Career spotlight: Karinna Nobbs
In today’s career spotlight we had a discussion with Karinna Nobbs. Teacher, entrepreneur, and consultant, Karinna has many strings to her bow. Her name may sound familiar as she is an Affiliate Professor in Marketing at ESCP London Campus, and she also teaches on the Fashion & Luxury Specialisation of the MSc in Marketing & Creativity. For this interview, we asked her to put on her expert attire to guide us through her path and share her thoughts on the future of fashion retail.
Can you briefly introduce yourself?
I’m Karinna, originally from Edinburgh, Scotland. I used to live in London, but now I’m based in Ibiza. I describe myself as a founder, an educator and a nowist. I used to call myself a futurist, but because of the current challenging environment I feel it’s more important to concentrate on how we can move forward in the short – rather than the longer – term.
I have two digital fashion businesses, teach in various different institutions around the world, and undertake marketing strategy consultancy – mostly with fashion technology companies.
You really cover your field of expertise in many different ways, and by having different roles, too. How did you diversify so much?
Originally, I wanted to be a criminal psychologist. I started a degree in psychology and realised it wasn’t the dark stuff that I liked; instead, I was really inspired by consumer psychology. I changed my bachelor degree to one in business retail and I found how much I enjoyed trying to understand the psychology and sociology around why people purchase things, and more specifically around how they interact with fashion.
Then I realised I wanted to specialise further, so I did a master in international fashion marketing. At that point, I was working in visual merchandising as a freelancer for different brands, and I did my master thesis on how to achieve differentiation through design particularly of stores. My thesis supervisor asked me if I ever thought about teaching, and I thought that I needed more life experience before thinking of this. She insisted that I already had that experience as I worked all the way through my undergraduate and postgraduate degrees, and that I should give it a try. I followed her advice and found that I really enjoyed it and started teaching at just 22, in a range of subject areas. I worked as a full-time academic for 11 years, where I really immersed myself in consumer behaviour, marketing, retail, and more.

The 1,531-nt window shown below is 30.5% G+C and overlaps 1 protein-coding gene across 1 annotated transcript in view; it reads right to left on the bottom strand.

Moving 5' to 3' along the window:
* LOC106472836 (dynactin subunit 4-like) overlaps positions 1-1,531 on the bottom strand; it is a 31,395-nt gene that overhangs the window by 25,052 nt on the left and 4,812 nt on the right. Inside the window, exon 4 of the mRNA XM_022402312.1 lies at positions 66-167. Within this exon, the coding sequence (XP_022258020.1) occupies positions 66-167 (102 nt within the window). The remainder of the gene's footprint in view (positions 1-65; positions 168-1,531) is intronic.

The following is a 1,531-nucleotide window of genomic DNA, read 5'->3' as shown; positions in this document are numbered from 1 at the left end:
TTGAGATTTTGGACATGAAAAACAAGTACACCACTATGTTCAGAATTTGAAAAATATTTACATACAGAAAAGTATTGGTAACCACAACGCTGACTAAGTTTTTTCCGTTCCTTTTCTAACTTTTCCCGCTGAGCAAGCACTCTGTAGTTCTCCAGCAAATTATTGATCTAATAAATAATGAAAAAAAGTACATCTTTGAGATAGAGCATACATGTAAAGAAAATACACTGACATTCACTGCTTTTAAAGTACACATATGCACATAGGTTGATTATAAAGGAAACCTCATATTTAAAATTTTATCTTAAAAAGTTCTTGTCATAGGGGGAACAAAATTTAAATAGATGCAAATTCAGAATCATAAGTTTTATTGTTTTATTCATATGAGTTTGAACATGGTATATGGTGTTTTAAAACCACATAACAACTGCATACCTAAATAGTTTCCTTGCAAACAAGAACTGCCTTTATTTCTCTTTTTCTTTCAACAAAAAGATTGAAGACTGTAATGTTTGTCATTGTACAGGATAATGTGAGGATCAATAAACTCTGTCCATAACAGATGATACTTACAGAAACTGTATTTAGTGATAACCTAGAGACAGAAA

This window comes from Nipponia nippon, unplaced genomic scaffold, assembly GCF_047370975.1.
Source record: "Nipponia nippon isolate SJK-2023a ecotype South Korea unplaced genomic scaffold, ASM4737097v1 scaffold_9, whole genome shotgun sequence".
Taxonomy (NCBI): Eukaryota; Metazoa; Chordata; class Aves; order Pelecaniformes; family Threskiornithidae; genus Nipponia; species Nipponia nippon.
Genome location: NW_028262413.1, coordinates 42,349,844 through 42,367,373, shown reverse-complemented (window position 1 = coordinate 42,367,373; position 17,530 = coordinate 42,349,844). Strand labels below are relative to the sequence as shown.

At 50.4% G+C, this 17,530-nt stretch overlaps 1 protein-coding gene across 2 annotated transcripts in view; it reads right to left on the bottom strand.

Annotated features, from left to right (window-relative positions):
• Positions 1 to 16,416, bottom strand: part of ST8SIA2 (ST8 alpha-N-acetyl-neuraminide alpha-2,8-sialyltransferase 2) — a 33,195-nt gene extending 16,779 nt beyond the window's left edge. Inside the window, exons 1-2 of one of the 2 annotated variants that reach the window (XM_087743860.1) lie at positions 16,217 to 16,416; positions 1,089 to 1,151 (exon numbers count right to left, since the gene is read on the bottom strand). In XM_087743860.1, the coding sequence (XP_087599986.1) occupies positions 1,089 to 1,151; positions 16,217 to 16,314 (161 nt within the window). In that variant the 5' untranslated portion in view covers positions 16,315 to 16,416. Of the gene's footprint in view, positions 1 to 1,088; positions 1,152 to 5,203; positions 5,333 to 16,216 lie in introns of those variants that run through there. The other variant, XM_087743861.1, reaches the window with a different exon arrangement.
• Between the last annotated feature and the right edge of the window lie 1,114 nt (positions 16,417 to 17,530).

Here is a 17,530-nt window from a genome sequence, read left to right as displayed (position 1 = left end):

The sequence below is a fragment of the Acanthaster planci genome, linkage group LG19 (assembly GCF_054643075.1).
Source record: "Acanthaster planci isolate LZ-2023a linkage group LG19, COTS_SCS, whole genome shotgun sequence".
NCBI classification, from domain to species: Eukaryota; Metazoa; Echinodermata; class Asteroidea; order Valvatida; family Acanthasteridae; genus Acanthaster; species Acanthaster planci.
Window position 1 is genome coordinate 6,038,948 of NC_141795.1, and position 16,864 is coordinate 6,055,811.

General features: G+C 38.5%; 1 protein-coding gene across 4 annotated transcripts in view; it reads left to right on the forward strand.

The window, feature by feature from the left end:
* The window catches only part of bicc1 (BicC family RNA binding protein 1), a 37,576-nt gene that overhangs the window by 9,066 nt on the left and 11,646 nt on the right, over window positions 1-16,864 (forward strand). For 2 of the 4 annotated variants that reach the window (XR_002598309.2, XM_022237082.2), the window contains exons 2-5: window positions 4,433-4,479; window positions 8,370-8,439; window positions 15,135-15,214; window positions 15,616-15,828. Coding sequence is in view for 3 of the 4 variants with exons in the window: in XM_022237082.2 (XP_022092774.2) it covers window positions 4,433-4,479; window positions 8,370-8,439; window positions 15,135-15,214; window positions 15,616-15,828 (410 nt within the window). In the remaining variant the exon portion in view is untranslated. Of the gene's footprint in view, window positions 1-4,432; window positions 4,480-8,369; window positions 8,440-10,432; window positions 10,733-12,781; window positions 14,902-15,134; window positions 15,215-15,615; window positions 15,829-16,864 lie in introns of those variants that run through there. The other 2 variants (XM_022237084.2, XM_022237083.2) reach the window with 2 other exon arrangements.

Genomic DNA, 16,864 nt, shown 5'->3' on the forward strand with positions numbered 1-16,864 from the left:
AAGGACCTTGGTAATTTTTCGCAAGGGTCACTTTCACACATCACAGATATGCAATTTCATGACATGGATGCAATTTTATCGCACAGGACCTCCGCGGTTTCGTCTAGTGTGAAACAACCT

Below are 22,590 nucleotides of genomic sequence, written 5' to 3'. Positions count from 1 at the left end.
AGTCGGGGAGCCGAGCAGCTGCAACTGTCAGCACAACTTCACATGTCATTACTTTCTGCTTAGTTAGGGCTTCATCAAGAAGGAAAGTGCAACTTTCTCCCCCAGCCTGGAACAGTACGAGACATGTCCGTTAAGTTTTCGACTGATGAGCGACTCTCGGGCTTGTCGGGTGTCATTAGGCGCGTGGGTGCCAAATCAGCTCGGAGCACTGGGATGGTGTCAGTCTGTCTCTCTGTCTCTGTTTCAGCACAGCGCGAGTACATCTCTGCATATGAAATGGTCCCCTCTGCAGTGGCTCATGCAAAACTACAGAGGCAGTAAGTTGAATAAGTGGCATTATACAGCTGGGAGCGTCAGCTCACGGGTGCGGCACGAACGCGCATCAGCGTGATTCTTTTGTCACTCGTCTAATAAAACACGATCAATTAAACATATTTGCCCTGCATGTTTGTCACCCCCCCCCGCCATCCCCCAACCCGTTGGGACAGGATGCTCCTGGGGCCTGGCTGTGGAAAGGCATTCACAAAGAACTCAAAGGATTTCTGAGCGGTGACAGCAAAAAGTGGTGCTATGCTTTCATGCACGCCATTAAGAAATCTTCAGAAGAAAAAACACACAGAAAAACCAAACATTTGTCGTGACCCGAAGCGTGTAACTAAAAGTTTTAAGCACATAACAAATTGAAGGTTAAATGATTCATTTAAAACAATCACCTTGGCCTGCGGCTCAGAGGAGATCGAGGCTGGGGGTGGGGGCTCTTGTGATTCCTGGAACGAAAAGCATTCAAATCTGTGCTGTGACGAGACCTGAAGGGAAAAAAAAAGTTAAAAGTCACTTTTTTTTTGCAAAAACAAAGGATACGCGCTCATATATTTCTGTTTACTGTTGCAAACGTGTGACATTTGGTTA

At some point I started to feel frustrated by academia. I had worked in a few different institutions and I just felt that the pace of industry wasn’t reflected so much in the institutions for whom I was working. Five years ago I started researching and specialising how fashion brands were adopting digital marketing, big data, ecommerce, etc. and I decided to quit my safe and secure full-time career to set myself up as a consultant.
I created my website, talked about it to everyone I knew, and rapidly identified a niche for agencies and brands who had a really good point of differentiation but didn’t have an in-house marketing person. They already had an amazing story to tell, all I had to do was to figure out how to tell it. I worked with very various companies, including an emerging technology company called Holition as their Head of Strategy & Marketing four days a week, as well as other projects. The role was intense, and after four years I was close to burnout. I quit all my jobs, took six months off and travelled around the world to find out what I wanted to do next. During that time, I decided to create a digital fashion business. That was last year, and I have just launched a second.
Can you tell us more about the businesses you’re running at the moment?